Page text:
I met Eric and his troop of Outward Bound paddlers first on the Boundary Waters. He mentioned that another part of their training course would have them kayaking west on Lake Superior and we’d possibly meet again. Didn’t think there was much chance of that, and had forgotten all about them, until I saw paddlers approaching directly towards me. They recognized me right away from a distance.

The lighthouse on Otter Island, Lake Superior. When I first came upon Otter Island I intended to pass it by. Once I reached the point sheltering the bay from the south-east winds I decided it was too rough and I turned back. I thought I’d find a camp spot on the northeast side of Otter but nothing was suitable. I continued to the north end where there was not only good shelter but also an unlocked coast guard accommodation no longer in use. A great spot to spend two windy days- except for the fishing. No luck with trying that. The island did provide some blueberries though.

My tracker position points in the vicinity of Otter Island. I should have spent another day windbound. When I did set out from the north end I first intended to return along the northeast side of the island but decided it was too rough. That had me having a look on the open lakeside and it was OK – but not for long. That four kilometre paddle, until I again reached sheltered water is memorable. It was as rough as I could handle and once I committed to it I had no choice but to keep going. I couldn’t risk turning around and there were no safe landing sites on that side of the island.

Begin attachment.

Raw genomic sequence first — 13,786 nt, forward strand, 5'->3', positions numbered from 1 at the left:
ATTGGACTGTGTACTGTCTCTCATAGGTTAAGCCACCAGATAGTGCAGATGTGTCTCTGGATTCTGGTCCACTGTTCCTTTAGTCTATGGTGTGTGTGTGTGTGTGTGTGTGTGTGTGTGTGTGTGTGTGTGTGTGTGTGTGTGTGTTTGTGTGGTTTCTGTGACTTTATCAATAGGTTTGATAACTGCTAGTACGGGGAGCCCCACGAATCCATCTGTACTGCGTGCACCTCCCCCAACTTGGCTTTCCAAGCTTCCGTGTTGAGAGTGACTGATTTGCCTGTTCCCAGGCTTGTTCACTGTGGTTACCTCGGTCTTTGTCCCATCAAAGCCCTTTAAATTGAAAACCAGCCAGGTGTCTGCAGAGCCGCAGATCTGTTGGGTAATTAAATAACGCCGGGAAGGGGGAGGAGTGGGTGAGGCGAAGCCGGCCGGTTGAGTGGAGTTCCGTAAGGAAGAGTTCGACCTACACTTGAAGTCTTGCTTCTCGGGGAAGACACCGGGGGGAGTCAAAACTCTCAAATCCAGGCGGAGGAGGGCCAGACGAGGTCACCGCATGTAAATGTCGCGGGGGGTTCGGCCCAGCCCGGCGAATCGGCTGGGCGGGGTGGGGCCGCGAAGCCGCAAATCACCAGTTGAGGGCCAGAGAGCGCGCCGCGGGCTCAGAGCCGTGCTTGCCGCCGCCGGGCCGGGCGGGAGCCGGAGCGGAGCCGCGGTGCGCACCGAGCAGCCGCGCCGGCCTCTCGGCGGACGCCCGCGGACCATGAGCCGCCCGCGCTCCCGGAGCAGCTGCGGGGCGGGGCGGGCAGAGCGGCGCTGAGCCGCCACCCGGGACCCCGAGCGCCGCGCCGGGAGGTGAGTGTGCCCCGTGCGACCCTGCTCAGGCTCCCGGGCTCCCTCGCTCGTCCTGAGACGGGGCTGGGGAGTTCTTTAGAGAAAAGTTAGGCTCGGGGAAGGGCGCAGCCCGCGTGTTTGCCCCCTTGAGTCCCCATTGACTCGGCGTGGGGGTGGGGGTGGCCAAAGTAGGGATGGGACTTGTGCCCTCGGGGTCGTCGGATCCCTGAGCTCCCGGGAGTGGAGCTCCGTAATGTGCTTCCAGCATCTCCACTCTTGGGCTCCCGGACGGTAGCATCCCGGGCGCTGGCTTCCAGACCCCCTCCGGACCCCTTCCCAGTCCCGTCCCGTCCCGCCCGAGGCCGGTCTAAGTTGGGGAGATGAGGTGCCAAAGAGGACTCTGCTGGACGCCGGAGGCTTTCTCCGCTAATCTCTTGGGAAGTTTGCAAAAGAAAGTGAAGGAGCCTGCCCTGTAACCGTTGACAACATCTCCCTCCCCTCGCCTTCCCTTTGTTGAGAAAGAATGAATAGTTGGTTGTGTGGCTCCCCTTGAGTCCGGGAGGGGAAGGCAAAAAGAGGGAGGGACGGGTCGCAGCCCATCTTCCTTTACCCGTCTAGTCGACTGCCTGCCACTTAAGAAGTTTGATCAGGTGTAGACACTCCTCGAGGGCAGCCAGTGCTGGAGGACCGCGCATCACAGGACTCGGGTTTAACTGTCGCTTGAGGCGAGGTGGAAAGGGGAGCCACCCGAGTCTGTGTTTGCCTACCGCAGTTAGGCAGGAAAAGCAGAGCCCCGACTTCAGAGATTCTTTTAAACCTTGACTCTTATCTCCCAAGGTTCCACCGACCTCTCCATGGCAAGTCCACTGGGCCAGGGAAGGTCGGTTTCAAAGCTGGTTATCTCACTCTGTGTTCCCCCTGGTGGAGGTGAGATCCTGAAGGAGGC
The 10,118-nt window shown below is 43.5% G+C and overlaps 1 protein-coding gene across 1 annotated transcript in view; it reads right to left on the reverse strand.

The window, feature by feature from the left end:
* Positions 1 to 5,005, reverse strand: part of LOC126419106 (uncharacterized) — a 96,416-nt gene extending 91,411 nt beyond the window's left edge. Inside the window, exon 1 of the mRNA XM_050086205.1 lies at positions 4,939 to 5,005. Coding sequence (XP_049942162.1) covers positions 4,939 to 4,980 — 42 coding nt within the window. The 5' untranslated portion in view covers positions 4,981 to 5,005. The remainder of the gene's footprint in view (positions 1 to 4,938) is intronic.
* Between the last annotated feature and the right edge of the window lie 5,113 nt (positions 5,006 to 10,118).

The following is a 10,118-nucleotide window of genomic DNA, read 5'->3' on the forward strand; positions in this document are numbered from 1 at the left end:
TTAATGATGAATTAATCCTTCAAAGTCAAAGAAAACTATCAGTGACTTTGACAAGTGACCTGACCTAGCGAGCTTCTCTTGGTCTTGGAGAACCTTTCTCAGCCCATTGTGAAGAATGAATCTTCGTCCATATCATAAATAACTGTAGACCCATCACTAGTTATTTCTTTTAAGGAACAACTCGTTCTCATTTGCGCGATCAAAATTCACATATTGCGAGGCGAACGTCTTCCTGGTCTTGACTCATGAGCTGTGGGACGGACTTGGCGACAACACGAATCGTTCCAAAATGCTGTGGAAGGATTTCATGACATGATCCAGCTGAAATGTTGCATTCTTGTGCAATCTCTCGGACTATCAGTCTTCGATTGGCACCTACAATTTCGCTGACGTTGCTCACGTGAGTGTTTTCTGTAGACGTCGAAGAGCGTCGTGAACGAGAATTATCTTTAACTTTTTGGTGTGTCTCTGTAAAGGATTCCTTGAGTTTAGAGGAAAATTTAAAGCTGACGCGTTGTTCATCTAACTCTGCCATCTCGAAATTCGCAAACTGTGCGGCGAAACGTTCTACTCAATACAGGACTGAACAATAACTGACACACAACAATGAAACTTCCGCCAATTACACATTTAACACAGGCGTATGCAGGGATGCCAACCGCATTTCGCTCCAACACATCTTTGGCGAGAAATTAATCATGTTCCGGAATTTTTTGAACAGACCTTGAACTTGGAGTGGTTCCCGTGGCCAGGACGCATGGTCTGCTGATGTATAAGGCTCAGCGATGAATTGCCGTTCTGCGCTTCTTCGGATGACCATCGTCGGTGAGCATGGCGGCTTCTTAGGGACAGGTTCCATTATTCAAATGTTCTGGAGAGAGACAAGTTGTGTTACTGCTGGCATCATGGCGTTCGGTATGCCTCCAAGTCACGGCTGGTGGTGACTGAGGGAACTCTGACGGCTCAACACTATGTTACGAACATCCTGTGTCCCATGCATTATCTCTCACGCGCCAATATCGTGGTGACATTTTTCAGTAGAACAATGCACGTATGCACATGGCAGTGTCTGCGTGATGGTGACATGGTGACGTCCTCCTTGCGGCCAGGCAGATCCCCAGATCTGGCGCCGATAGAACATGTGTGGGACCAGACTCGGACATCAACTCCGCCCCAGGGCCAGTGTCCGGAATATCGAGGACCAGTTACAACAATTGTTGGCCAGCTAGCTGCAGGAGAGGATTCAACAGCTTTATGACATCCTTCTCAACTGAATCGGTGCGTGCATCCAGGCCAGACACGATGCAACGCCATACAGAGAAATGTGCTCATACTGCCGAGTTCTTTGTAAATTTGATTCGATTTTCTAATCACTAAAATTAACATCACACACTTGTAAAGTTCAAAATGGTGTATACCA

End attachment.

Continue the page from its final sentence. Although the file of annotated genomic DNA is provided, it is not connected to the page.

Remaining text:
Cutting it too fine on Lake Superior. This point has another abandoned light station and it was my destination this evening. I was rowing and conditions had been good. They quickly changed though when a south wind started stirring things up. Hooray for the breakwater at the top of the photo. Not at all fun to be rowing in too rough water but oh so nice to make it behind a breakwater not a minute too soon. Definitely the icing on the cake re my decision to leave Superior and cycle to Lake Huron instead. The next morning I paddled a few kilometres across a bay and I took out near Wawa.

107 pounds of unneeded weight, including the rowing unit, packed up for shipping to the town of Spanish, on Lake Huron where I would commence paddling again.

If you thought my bike was small! I’m at a Sault St. Marie bike shop (Velorution) that provides cycle tourists with a freebie little campsite, complete with a shower. For BMXers, they have a small dirt track that this little lover of the sport was trying out.